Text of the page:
This setup worked wonderfully and within a decade Japan Corp was back on its feet and was supplying cheap labor and products for US Corp and with every single barrel of oil Japan Corp bought on the international market it further linked them with our monetary system. To keep the Japanese citizens from feeling that it was the US Corp in charge of everything we came up with the International Monetary Fund and the World Bank. Of course these institutions were funded initially by the United States and Great Britain and as such they were just pseudo US institutions. But it worked and the Japanese subsidiary of US Corp gladly bought oil and products from the United States in its own currency (the Yen) but it was linked via the IMF to the US Dollar. For you see US Corp linked everything that the industrial world needed to the US Dollar. All gold/oil/silver/food/etc were priced first in US Dollars and depending upon the relative “strength” of your currency to the US Dollar, this would dictate how much of your currency it would take to purchase a barrel of oil or an ounce of gold. This gave US Corp a huge advantage in the world as we produced almost everything anyways. We had most of the world’s oil supply and a very large portion of the food supply. We were the largest producer of the big complex things the world needed to rebuild. We allowed the smaller subsidiaries to produce the little stuff we needed or wanted. Japan Corp was great at the later, supplying us with small radios and other cool electronic gadgets.
US Corp built a company with dozens and dozens of subsidiaries, each one of them bringing something to the table either large or small. And as the world re-built, other countries wanted to get in on the good times and they voluntarily sold themselves to US Corp. Other countries were very reluctant to join our big happy company. Those countries fell into two groups. Either they were affiliated with Russia Corp or they wanted to stay neutral. But in a world that was moving fast towards globalization it became apparent that each country would have to choose a side lest they be shut out of the global market. For remember that the only way to gain access to US Corp’s vast array of markets and supplies is to be a part of the IMF/World Bank. It was the only way to convert your currency to other currencies (like the US Dollar to buy OIL!!).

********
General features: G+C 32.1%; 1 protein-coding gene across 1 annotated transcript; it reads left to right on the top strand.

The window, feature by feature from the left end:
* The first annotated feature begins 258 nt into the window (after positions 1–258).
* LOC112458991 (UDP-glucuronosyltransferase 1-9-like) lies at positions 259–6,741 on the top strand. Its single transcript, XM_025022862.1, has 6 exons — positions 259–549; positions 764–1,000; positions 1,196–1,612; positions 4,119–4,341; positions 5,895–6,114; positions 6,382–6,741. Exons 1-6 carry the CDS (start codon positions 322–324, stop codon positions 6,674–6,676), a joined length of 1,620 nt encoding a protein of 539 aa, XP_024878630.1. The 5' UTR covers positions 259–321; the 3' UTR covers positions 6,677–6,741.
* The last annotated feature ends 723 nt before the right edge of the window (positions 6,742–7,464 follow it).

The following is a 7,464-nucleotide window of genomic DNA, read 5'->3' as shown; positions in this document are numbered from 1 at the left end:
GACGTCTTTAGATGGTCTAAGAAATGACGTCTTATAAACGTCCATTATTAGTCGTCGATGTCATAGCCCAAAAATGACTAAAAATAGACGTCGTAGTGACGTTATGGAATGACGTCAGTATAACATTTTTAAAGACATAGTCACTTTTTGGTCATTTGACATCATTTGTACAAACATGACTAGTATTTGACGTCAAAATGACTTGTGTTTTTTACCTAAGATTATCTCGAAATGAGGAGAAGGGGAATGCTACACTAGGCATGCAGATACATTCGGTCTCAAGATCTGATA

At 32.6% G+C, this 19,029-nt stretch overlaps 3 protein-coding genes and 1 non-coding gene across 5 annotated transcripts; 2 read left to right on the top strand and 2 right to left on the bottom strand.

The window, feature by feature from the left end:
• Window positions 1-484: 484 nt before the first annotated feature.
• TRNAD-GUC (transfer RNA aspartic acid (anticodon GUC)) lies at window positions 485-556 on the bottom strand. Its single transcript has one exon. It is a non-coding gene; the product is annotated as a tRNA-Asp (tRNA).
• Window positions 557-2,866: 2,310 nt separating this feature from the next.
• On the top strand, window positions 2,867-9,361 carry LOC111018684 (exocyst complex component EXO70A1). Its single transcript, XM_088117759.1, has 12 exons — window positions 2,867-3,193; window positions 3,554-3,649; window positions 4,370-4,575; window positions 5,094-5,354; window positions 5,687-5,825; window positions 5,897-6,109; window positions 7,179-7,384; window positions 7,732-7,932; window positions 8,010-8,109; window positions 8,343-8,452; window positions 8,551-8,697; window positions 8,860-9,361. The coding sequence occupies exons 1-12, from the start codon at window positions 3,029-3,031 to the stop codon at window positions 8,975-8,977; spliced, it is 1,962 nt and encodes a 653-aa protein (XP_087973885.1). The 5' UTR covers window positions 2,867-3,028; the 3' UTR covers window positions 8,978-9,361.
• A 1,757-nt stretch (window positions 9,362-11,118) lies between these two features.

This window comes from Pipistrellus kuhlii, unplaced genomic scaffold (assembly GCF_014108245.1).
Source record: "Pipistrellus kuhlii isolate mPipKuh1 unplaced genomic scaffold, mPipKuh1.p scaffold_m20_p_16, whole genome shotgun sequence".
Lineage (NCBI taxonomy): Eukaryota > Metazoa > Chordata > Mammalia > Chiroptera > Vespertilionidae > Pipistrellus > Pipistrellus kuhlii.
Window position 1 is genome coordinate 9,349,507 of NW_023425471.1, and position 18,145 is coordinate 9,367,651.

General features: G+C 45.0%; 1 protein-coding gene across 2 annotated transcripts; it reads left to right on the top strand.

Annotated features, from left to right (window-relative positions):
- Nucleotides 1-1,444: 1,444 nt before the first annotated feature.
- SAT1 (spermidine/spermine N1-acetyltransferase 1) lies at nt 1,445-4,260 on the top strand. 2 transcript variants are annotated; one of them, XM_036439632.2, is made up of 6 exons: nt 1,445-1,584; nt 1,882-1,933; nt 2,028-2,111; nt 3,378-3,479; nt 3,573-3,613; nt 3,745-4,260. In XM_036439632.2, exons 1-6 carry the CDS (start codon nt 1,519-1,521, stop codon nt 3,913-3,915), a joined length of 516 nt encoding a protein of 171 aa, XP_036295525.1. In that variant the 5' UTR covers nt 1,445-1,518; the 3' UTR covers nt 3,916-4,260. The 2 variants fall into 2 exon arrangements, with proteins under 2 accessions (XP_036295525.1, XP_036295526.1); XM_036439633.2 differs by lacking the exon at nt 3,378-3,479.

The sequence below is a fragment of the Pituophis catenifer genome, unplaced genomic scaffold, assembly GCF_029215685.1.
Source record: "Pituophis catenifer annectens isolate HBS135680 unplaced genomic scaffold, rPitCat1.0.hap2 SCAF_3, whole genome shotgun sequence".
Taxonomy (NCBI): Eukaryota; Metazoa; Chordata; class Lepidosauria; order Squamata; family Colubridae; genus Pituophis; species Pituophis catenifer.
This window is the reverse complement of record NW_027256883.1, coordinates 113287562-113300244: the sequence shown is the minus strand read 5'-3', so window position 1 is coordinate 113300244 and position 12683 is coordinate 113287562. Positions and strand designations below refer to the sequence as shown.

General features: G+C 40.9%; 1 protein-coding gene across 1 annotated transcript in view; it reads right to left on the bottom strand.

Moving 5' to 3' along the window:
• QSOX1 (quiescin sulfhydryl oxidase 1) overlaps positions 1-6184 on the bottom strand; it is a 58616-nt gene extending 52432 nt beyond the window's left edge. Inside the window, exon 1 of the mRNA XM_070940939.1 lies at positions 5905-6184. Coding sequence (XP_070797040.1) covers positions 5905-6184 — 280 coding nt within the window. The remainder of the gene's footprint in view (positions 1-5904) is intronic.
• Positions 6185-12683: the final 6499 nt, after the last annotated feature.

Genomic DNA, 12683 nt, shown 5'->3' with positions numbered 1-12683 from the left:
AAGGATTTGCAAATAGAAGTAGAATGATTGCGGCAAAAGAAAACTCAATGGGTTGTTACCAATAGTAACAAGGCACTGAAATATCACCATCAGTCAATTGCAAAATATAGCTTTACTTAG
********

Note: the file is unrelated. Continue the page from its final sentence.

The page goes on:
I will end this history lesson there as I could get sucked in for hours explaining how US Corp and Russia Corp went to economic(and sometimes real) war with each other and how Russia Corp tried to have it both ways by linking themselves partially to the IMF to gain access to US Corps vast supplies and labor.
I will leave that to YOU to go out and study on your own as it is a story to rival any fictional book you have ever read. The important thing to take away here is that the International Monetary Fund and the World Bank are institutions that were created by the United States and Great Britain. It is a global system that allows countries using different currencies to exchange their goods and services with each other almost seamlessly. Remember also that the system was setup INITIALLY to allow US Corp to control the world’s most important supplies. Things like FOOD, OIL, COMMODITIES (gold,silver,etc) and the rest. At the time this system was created it was the United States that was supplying the lion’s share of these items. But as the decades have come and gone, these items have increasingly come from other parts of the world. And a good portion of these countries are ones that were FORCED into our system either out of necessity or by direct manipulation of their country by forces outside their borders(meaning the US and the IMF).
CONFESSIONS OF AN ECONOMIC HITMAN
This next part of our story is centered on how the US has maintained its spot at the top of the economic order even in the face of massive budget deficits and seemingly unending debt loads. The title of this section is called Confessions of an Economic Hit Man, as I give a nod to a book of the same name written by a man named John Perkins. Mr. Perkins is a trained economists and his specialty was international finance. His job was to go out into the world and sell foreign leaders on US Corp and to convince them to get on board with our system. Or more importantly, it was his job to make sure that they were forever caught up in our system and that they did not attempt to leave our company.
by Mike Krieger
Posted November 17, 2011
We are grateful to the Washington Post, The New York Times, Time Magazine and other great publications whose directors have attended our meetings and respected their promises of discretion for almost forty years. It would have been impossible for us to develop our plan for the world if we had been subjected to the lights of publicity during those years. But the world is now more sophisticated and prepared to march towards a world government. The supranational sovereignty of an intellectual elite and world bankers is surely preferable to the national auto-determination practiced in past centuries. – David Rockefeller
The interests behind the Bush Administration, such as the CFR, The Trilateral Commission – founded by Brzezinski for David Rockefeller – and the Bilderberg Group, have prepared for and are now moving to implement open world dictatorship within the next five years. They are not fighting against terrorists. They are fighting against citizens. – Dr. Johannes B. Koeppl